The authors describe the pertinent provisions of the proposed regulations under section 199 as they apply to partnerships and partners. The proposed regulations will be extraordinarily difficult to apply in this context by taxpayers, and it will be equally, if not more difficult, for the government to monitor taxpayer compliance. That is due to the interaction of complex cost allocation systems mandated by the regulations to the provisions of subchapter K, particularly the ability of partnerships to specially allocate items of income, gain, loss, or deduction among the partners. In addition, the failure of the regulations to apply partnership aggregate concepts, in other than very limited cases, will undoubtedly hinder many bona fide business activities conducted through partnerships, particularly when either the distribution or the management function is divided between the partnership and one or more of its partners.

January 22, 2006 in Scholarship, Tax Analysts | Permalink | Comments (1) | TrackBack (0)

IRS Office of Chief Counsel (SB/SE) Seeks Attorneys in Various Offices

Irs_logo_192The IRS's Office of Chief Counsel is seeking to fill attorney position in the Small Business/Self-Employed (SB/SE) Division in the following offices:

        • Cleveland, OH
        • Dallas, TX
        • Denver, CO
        • Laguna Niguel, CA
        • Lakewood, CO
        • Long Island, NY
        • Miami, FL
        • New York City, NY
        • Philadelphia, PA
        • Phoenix, AZ
        • Portland, OR
        • San Jose, CA

SB/SE is the largest Chief Counsel division, with 440 attorneys assigned to 49 field offices. These attorneys generally work directly with IRS field agents, providing legal advice on tax cases involving individuals and small businesses, and on all cases involving collection and bankruptcy issues. When these cases go to trial, SB/SE attorneys are usually the IRS litigators, with direct responsibility for identifying the desired legal theories, developing the trial strategies, and representing the IRS in court.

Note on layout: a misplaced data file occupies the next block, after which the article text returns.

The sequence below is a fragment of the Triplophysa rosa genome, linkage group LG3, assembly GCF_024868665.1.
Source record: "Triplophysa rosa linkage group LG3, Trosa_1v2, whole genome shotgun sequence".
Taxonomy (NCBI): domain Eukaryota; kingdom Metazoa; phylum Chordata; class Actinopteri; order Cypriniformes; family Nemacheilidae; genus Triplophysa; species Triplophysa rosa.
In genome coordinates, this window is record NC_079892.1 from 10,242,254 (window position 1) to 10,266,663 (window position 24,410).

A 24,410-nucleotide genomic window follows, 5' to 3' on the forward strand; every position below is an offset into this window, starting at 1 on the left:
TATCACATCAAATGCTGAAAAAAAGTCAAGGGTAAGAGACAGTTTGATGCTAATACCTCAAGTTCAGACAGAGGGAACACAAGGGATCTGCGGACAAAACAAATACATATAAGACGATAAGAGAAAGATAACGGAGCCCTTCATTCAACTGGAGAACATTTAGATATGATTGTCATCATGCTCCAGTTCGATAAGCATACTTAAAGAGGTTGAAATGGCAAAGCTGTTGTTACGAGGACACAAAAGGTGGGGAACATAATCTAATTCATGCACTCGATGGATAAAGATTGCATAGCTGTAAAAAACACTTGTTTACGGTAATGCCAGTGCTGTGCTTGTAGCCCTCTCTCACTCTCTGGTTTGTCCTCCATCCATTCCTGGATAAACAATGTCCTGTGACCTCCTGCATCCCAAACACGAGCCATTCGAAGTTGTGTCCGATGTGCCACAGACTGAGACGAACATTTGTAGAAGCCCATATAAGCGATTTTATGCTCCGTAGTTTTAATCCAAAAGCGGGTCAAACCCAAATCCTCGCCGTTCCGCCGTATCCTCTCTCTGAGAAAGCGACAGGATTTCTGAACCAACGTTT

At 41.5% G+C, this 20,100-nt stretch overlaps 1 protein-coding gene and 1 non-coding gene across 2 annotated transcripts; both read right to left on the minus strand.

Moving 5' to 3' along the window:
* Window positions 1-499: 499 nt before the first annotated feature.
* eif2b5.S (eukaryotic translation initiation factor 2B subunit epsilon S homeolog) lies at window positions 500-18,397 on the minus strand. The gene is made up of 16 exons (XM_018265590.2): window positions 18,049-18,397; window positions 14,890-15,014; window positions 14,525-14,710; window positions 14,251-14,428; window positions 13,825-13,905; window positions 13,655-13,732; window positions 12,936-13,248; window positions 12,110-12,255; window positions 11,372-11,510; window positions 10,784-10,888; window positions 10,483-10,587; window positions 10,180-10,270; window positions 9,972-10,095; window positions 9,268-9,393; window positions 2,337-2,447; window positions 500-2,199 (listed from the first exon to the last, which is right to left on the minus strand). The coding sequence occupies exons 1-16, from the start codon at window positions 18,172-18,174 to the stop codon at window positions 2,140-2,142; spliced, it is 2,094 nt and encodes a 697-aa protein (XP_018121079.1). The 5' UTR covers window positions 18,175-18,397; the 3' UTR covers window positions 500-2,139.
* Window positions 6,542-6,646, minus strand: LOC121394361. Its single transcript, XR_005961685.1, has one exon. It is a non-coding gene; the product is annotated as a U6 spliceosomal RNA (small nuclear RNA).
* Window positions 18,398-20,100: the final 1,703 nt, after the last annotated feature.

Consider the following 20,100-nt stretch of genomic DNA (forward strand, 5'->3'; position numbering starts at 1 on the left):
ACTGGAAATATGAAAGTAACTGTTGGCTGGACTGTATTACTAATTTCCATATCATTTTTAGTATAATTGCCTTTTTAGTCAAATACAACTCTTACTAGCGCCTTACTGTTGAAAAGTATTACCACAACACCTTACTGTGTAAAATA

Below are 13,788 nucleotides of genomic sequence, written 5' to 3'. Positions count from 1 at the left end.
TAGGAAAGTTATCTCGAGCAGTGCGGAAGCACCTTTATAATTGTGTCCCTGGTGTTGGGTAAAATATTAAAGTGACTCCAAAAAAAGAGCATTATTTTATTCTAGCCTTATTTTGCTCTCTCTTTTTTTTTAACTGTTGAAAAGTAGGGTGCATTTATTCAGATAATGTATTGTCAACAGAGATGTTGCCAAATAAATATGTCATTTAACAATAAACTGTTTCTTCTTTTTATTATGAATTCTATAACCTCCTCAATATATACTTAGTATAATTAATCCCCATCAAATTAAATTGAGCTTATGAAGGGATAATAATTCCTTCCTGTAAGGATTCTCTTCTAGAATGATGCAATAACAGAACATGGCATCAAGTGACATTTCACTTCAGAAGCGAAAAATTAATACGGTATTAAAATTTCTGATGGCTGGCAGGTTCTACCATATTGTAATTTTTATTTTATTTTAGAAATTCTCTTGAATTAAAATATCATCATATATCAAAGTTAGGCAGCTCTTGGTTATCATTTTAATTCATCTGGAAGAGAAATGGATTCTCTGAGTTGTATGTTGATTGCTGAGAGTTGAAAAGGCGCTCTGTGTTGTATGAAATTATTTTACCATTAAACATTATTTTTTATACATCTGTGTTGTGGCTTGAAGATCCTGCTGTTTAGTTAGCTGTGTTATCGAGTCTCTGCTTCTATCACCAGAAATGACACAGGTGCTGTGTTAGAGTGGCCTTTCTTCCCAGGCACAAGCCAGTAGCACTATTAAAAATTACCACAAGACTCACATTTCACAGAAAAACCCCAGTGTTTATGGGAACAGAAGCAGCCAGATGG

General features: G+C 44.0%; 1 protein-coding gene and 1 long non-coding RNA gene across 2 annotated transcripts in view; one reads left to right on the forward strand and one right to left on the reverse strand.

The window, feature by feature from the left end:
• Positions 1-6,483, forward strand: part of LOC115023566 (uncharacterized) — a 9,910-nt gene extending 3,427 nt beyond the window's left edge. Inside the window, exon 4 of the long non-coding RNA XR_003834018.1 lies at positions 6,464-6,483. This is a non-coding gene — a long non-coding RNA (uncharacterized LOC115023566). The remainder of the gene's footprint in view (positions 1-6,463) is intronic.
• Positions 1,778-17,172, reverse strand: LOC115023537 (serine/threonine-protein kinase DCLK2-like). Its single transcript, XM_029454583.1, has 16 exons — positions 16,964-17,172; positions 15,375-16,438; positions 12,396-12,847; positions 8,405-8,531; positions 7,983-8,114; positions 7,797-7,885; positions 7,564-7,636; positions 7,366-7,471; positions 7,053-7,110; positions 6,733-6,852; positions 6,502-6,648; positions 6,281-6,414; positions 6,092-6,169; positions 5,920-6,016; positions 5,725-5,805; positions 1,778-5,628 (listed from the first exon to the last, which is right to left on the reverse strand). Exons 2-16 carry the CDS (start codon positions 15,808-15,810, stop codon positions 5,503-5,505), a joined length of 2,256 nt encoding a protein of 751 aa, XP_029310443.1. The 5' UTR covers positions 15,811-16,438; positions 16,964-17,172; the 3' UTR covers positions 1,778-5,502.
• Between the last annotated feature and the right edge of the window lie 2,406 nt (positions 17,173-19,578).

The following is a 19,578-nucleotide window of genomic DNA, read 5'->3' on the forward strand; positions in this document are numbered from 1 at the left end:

Major Duties: This position is located in the Division Counsel, Small Business/Self-Employed (SB/SE). SBSE attorneys typically spend most of their time handling Tax Court and bankruptcy cases. Over 95 percent of the 20,000 Tax Court cases filed last year were assigned to SB/SE attorneys. In most field offices, bankruptcy cases are assigned to attorneys who are designated Special Assistant United States Attorneys. Attorneys may also be assigned to assist the Department of Justice in the handling of collection, refund and other cases in the U.S. District Courts. Through client support and litigation, SB/SE attorneys have an opportunity to further their knowledge of tax law and to develop expertise on a wide variety of complex technical, procedural, and tax issues.

Salary: $55,360 - 101,130.

Application Deadline:  January 23, 2006.

For more information contact Cindy Girot by phone (202-874-1798) or email.  For further details, see here.

January 22, 2006 in IRS News | Permalink | Comments (0) | TrackBack (0)

IRS Office of Chief Counsel (LMSB) Seeks Attorney in Nashville Office